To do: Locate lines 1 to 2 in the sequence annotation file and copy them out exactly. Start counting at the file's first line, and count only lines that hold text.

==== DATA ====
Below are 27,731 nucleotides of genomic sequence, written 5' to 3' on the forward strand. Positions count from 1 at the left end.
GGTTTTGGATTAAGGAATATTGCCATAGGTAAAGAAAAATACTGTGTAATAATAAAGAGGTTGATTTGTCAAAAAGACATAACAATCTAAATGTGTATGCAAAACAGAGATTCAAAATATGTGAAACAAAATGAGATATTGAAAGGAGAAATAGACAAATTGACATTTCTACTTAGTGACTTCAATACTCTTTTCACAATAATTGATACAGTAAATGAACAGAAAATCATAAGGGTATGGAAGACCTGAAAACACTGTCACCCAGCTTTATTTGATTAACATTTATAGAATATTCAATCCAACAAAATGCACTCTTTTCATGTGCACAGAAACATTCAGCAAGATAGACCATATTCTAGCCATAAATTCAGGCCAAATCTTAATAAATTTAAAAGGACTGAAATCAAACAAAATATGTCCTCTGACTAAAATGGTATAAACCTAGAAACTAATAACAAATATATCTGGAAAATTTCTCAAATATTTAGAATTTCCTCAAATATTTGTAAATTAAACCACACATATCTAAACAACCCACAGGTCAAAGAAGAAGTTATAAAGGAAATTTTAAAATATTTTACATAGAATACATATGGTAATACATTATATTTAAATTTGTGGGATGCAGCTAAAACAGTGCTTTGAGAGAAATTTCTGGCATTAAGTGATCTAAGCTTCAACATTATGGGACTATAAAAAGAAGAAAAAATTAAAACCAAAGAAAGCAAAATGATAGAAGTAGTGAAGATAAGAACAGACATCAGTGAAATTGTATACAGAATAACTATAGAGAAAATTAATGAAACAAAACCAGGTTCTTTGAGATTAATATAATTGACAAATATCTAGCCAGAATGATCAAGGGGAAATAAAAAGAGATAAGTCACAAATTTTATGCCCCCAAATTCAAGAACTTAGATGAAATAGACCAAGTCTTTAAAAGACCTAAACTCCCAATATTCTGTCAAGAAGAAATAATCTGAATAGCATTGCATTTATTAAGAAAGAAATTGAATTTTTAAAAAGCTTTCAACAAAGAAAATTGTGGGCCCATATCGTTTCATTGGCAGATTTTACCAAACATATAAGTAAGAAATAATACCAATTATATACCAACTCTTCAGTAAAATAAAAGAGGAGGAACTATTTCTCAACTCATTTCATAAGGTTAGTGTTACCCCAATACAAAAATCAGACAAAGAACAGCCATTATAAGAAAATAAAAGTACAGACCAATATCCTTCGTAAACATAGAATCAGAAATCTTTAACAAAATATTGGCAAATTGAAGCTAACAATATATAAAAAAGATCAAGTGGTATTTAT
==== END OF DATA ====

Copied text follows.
Below are 27,731 nucleotides of genomic sequence, written 5' to 3' on the forward strand. Positions count from 1 at the left end.
GGTTTTGGATTAAGGAATATTGCCATAGGTAAAGAAAAATACTGTGTAATAATAAAGAGGTTGATTTGTCAAAAAGACATAACAATCTAAATGTGTATGCAAAACAGAGATTCAAAATATGTGAAACAAAATGAGATATTGAAAGGAGAAATAGACAAATTGACATTTCTACTTAGTGACTTCAATACTCTTTTCACAATAATTGATACAGTAAATGAACAGAAAATCATAAGGGTATGGAAGACCTGAAAACACTGTCACCCAGCTTTATTTGATTAACATTTATAGAATATTCAATCCAACAAAATGCACTCTTTTCATGTGCACAGAAACATTCAGCAAGATAGACCATATTCTAGCCATAAATTCAGGCCAAATCTTAATAAATTTAAAAGGACTGAAATCAAACAAAATATGTCCTCTGACTAAAATGGTATAAACCTAGAAACTAATAACAAATATATCTGGAAAATTTCTCAAATATTTAGAATTTCCTCAAATATTTGTAAATTAAACCACACATATCTAAACAACCCACAGGTCAAAGAAGAAGTTATAAAGGAAATTTTAAAATATTTTACATAGAATACATATGGTAATACATTATATTTAAATTTGTGGGATGCAGCTAAAACAGTGCTTTGAGAGAAATTTCTGGCATTAAGTGATCTAAGCTTCAACATTATGGGACTATAAAAAGAAGAAAAAATTAAAACCAAAGAAAGCAAAATGATAGAAGTAGTGAAGATAAGAACAGACATCAGTGAAATTGTATACAGAATAACTATAGAGAAAATTAATGAAACAAAACCAGGTTCTTTGAGATTAATATAATTGACAAATATCTAGCCAGAATGATCAAGGGGAAATAAAAAGAGATAAGTCACAAATTTTATGCCCCCAAATTCAAGAACTTAGATGAAATAGACCAAGTCTTTAAAAGACCTAAACTCCCAATATTCTGTCAAGAAGAAATAATCTGAATAGCATTGCATTTATTAAGAAAGAAATTGAATTTTTAAAAAGCTTTCAACAAAGAAAATTGTGGGCCCATATCGTTTCATTGGCAGATTTTACCAAACATATAAGTAAGAAATAATACCAATTATATACCAACTCTTCAGTAAAATAAAAGAGGAGGAACTATTTCTCAACTCATTTCATAAGGTTAGTGTTACCCCAATACAAAAATCAGACAAAGAACAGCCATTATAAGAAAATAAAAGTACAGACCAATATCCTTCGTAAACATAGAATCAGAAATCTTTAACAAAATATTGGCAAATTGAAGCTAACAATATATAAAAAAGATCAAGTGGTATTTAT